Canadian dollar spoils pension gains

Currency losses continued to eclipse global equity returns

Canada’s soaring dollar “wreaked havoc” on pension funds in the third quarter of 2007, according to a survey released by RBC Dexia Investor Services in Toronto. Within the $340-billion RBC Dexia “universe,” Canadian pensions lost 0.7 per cent in the quarter, trimming year-to-date results to just 1.8 per cent.
Currency losses continued to eclipse global equity returns. Year to date, the Morgan Stanley Capital International World index climbed 8.0 per cent in local currency terms, but this translates to a 4.1-per-cent drop in value when converted for Canada.

“Given that foreign stocks constitute about half the equity allocation of a typical pension fund, Canadian plan sponsors are sharpening their focus on currency management,” said Don McDougall of director advisory services at RBC Dexia.
Canadian equities returned 0.6 per cent to pension funds in the last quarter, trailing the Standard & Poor TSX Composite index by 1.4 per cent.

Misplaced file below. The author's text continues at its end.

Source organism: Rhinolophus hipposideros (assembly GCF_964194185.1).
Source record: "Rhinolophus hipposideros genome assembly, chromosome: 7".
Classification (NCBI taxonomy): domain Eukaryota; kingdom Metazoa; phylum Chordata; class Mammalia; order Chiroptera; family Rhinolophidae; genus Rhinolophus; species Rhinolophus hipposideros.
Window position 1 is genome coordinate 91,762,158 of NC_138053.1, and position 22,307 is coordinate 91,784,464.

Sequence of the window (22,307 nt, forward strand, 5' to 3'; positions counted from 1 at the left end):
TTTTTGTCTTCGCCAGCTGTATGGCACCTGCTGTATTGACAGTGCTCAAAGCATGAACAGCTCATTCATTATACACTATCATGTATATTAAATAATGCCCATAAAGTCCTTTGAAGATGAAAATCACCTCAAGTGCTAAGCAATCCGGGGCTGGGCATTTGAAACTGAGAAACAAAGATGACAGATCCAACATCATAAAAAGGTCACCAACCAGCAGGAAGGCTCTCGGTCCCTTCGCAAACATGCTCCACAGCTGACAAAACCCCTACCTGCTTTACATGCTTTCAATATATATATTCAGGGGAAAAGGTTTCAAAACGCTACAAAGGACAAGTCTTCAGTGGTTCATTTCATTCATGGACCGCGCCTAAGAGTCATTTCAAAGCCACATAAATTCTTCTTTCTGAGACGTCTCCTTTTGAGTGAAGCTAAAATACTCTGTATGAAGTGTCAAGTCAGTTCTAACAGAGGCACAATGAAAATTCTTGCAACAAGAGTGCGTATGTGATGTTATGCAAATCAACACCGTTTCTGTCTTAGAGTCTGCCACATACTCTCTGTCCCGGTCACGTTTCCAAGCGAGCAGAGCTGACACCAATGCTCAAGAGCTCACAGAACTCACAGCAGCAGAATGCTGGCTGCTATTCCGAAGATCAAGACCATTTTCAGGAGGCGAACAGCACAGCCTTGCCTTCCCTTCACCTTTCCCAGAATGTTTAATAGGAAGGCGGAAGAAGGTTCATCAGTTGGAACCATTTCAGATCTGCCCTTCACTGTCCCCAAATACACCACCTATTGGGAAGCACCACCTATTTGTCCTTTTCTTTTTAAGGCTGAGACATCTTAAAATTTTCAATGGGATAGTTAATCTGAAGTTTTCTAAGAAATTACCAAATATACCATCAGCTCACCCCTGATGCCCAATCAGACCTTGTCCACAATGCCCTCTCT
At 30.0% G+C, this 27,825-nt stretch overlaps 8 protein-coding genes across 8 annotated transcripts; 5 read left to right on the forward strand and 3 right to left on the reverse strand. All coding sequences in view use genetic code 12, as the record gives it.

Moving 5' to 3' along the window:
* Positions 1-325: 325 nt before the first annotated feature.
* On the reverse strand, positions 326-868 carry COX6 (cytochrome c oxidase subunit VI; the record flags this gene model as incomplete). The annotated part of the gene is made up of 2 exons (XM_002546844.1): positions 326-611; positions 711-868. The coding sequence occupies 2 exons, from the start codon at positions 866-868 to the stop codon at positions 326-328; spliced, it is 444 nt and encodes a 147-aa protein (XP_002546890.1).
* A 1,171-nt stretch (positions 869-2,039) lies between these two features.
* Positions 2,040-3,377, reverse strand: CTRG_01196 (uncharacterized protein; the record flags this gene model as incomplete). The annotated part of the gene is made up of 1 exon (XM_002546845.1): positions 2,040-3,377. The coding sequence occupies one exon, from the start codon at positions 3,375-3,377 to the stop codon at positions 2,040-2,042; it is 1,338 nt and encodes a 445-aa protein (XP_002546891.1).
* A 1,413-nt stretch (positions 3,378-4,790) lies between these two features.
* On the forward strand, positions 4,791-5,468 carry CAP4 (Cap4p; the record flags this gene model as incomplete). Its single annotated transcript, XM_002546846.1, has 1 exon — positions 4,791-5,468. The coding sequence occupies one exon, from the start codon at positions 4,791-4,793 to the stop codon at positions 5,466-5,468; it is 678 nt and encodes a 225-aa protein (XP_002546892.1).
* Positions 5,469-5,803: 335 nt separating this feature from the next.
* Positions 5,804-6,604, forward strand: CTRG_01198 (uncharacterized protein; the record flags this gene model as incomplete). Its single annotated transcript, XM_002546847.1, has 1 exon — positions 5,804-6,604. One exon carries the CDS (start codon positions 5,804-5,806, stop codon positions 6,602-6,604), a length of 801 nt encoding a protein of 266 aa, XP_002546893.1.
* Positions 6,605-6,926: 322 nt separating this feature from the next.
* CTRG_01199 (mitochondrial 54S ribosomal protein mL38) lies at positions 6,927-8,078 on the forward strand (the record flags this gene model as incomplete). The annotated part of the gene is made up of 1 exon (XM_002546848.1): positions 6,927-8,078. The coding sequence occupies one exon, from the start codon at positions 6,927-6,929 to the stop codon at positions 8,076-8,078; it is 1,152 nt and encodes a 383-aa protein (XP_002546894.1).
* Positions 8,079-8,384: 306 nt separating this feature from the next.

A large majority of companies around the world are struggling to attract and retain top-performing and critical-skill workers but many do not fully understand why workers join or leave an organization. That’s according to recent surveys of 946 companies and 13,000 employees by Watson Wyatt Worldwide in Washington, D.C., that find efforts to limit turnover are hampered by an incomplete understanding of employee priorities.
As an illustration of the disconnect, employees rank in importance why they leave, from one to five: stress levels, base pay, promotion opportunity, career development opportunities and work-life balance. However, employers rank differently: base pay, career-development opportunities, promotion opportunity, relationship with supervisor/manager and work-life balance.

“Setting expectations and delivering on the reward promise is a formula for having a dedicated, productive workforce,” said Laura Sejen, global director of strategic rewards at Watson Wyatt. “When workers see their performance has a real impact on rewards, and management follows through, employees become more committed and confident about opportunities with their employer.”

Sarah Dobson is editor of Canadian Compensation & Benefits Reporter, a sister publication to Canadian HR Reporter. For more information, visit

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